Joanne Cash Yates remembers sitting on the front porch swing of her family's home as a child with her baby doll, slowly drifting back and forth as she sang little songs she made up to pass the time. Her brother Johnny was never far away and doing much the same thing.
"From the time I can remember, he was writing down stuff," said Yates, now 76. "And I remember asking him one day what he was writing. I said, 'Johnny are you writing poems?' And he said, 'No baby, I'm writing songs.' He always called me baby."
Yates went on to be a gospel singer. Her big brother Johnny Cash, who died in Nashville in 2003, grew into one of the most beloved and influential icons in country music history. In private hands, the little, white five-room house surrounded by cotton fields in Dyess, Ark., where they grew up, fell into significant disrepair.
Yates said people from all over the world traveled to northeastern Arkansas to see the home where Johnny Cash was raised. And when they got there, the simple home her mother always kept sparkling clean was falling down.
"They were so disappointed," Yates said.
Soon, thanks to a collaboration between Johnny Cash Music Festival founder and well-known music industry executive Bill Carter, Arkansas State University and members of the Cash family, when fans seek out the home, they'll find it completely restored and furnished to mimic its appearance when the Cash family lived there from 1935 to 1953.
The Johnny Cash Boyhood Home's grand opening is Aug. 16 in Dyess, Ark.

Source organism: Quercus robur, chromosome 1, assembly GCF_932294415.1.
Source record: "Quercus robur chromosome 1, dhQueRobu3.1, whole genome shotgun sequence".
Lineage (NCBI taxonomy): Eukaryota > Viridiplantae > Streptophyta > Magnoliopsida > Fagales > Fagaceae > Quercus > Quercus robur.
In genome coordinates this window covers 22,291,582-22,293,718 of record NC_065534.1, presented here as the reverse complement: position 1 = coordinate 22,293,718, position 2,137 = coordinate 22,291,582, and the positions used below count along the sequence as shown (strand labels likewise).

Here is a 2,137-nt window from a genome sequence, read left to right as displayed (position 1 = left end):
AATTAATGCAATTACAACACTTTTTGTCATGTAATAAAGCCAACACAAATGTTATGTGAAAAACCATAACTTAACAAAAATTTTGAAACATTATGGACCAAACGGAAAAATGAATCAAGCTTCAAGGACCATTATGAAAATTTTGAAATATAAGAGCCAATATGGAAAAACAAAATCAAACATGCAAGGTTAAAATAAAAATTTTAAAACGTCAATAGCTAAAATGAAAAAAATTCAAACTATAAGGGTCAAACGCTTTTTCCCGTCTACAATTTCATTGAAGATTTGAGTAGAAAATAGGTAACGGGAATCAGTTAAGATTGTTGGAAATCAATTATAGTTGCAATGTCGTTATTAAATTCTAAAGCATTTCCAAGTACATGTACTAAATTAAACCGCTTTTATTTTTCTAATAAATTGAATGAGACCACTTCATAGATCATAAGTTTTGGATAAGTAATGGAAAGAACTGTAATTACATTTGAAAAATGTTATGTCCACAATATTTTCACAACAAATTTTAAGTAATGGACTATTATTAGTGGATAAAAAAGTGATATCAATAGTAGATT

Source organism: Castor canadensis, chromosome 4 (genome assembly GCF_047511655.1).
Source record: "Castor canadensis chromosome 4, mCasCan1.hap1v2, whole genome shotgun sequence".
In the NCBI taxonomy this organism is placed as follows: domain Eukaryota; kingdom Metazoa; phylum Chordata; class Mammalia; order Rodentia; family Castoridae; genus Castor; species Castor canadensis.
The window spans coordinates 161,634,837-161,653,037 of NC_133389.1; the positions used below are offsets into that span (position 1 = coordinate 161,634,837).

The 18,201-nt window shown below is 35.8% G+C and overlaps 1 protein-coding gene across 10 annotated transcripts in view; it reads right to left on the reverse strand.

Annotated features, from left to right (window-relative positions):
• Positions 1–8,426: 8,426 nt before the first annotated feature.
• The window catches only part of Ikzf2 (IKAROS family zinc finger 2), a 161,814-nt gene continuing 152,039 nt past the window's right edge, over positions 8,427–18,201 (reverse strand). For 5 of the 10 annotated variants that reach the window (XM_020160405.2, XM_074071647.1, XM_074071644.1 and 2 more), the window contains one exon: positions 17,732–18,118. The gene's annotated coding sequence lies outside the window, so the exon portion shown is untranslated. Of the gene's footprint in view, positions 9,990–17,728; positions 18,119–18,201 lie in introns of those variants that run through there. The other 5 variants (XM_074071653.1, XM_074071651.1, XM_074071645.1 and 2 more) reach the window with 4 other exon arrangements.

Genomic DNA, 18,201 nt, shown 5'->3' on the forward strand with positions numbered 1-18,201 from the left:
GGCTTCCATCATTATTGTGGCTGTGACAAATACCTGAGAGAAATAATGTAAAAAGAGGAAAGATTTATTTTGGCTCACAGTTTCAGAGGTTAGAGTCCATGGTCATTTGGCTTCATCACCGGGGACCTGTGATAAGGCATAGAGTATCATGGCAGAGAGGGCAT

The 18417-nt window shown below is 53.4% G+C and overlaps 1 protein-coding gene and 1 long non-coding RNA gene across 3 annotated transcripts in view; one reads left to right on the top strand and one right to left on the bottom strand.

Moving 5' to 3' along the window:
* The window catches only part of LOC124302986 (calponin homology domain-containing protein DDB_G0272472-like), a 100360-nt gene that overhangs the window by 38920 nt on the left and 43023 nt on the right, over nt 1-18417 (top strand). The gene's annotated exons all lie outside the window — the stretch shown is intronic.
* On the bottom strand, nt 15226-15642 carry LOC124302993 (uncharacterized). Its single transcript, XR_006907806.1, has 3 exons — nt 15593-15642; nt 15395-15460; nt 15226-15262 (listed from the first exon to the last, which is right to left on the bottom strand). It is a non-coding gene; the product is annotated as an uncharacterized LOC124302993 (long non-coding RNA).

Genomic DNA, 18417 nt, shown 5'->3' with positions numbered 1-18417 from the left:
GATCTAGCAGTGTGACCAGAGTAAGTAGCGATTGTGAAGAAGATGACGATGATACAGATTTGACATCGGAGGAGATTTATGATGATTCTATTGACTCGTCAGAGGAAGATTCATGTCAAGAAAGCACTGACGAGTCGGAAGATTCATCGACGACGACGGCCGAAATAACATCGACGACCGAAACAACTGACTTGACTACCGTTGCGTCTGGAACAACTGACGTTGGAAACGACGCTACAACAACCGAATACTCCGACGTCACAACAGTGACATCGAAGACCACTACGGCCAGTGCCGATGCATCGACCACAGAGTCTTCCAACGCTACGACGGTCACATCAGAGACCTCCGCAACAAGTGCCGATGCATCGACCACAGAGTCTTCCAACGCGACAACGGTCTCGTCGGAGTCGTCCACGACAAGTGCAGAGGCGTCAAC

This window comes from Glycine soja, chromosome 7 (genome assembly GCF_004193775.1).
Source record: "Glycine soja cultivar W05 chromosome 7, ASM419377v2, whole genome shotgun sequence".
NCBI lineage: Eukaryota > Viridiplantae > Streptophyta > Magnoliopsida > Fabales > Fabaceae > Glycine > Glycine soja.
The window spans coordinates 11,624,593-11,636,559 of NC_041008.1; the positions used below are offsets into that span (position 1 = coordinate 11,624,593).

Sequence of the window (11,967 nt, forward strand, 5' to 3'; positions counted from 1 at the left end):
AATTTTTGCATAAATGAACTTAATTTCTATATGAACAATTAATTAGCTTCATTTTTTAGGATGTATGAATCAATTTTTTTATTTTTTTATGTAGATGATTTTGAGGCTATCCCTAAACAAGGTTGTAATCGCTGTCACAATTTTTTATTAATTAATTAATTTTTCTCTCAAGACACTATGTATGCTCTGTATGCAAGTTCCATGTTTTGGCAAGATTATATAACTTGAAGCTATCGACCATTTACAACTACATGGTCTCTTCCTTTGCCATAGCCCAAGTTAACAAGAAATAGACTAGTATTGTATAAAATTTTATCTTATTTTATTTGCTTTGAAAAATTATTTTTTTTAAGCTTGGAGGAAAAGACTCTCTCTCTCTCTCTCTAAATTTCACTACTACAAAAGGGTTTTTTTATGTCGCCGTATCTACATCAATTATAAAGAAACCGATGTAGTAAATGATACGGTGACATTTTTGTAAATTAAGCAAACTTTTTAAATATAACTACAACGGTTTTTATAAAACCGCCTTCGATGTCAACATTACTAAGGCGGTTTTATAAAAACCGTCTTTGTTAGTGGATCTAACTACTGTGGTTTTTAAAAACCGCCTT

"I'm just hoping I don't break down and cry when somebody comes in," Yates said of opening weekend. "I want (guests) to see the humility of what our parents were. My sisters and myself waxed the floors every Saturday so you could see yourself in them. Mama was extremely clean. That's one of the precious things she taught me. I want them to see the simplicity and the value of that life."
Yates' parents Ray and Carrie Cash were cotton farmers who lost everything in the Great Depression.
They moved to Dyess Colony, an agriculture resettlement colony, as part of President Roosevelt's New Deal and became sharecroppers. The couple shared their small home with their seven children, and Yates' fondest memories are of watching her mother make biscuits in a wood-burning iron cook stove and gathering around her mother's piano with her family to sing church hymns.
When the house opens to the public, visitors will be able to see that piano, something Yates called "a miracle of many miracles."
"We were deciding what pieces to get … and I said, 'I miss my mama's piano most of all,' " she recalled. "Come to find out, the mayor of Dyess had kept mama's piano … stored in the community center, and long story short is that piano has been preserved and restored and is back in the house where it belongs."